President Donald Trump once again repeated the dubious claim that “millions and millions” of people voted illegally during the 2016 presidential election, offering no evidence to support his assertion.
Trump’s remarks came during a televised meeting in West Virginia Thursday, where he also tossed aside the sheet of notes that had been prepared for him.
"In many places the same person in California votes many times," Trump said during a roundtable discussion on tax reform in West Virginia. "They always like to say, 'Oh, that's a conspiracy theory.' It's not a conspiracy theory. Millions and millions of people, and it's very hard because the state guards their records."
As he dissolved the commission, Trump tweeted that Democratic state governments refused to turn over data to the voter fraud commission and declared the system "rigged."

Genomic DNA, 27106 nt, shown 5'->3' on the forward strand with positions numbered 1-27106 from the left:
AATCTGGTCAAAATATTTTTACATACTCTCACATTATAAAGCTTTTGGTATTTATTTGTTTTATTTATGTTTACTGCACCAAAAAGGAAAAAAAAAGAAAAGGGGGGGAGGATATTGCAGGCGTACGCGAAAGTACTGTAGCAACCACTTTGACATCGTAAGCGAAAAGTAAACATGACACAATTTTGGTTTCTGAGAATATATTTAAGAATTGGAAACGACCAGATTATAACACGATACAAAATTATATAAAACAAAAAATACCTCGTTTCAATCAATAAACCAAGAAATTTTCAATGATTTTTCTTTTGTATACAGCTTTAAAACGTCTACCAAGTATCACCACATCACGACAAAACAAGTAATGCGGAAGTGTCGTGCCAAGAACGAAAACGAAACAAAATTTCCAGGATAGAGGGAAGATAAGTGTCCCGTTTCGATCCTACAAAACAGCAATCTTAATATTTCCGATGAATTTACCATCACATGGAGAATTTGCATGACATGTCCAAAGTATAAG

But that hasn’t stopped the president from making the claim, which often focuses on California.
California Secretary of State Alex Padilla, a Democrat, responded to Trump's assertion in a statement dismissing the President as "a conspiracy theorist."
"His dishonesty and his rants dishonor the thousands of local elections officials and volunteers who work hard to administer our elections with integrity," the statement said. "Trump was even forced to dissolve his sham election commission, which was a waste of taxpayer dollars and failed to provide a shred of evidence to support his voter fraud lies."
While Trump decried those who would call his claim a conspiracy theory, no serious investigation of the issue has offered evidence to the contrary.
Repeated studies have found no evidence for the claim that widespread voter fraud takes place in the United States, as shown by a collection of research provided by the Brennan Center for Justice at New York University Law School.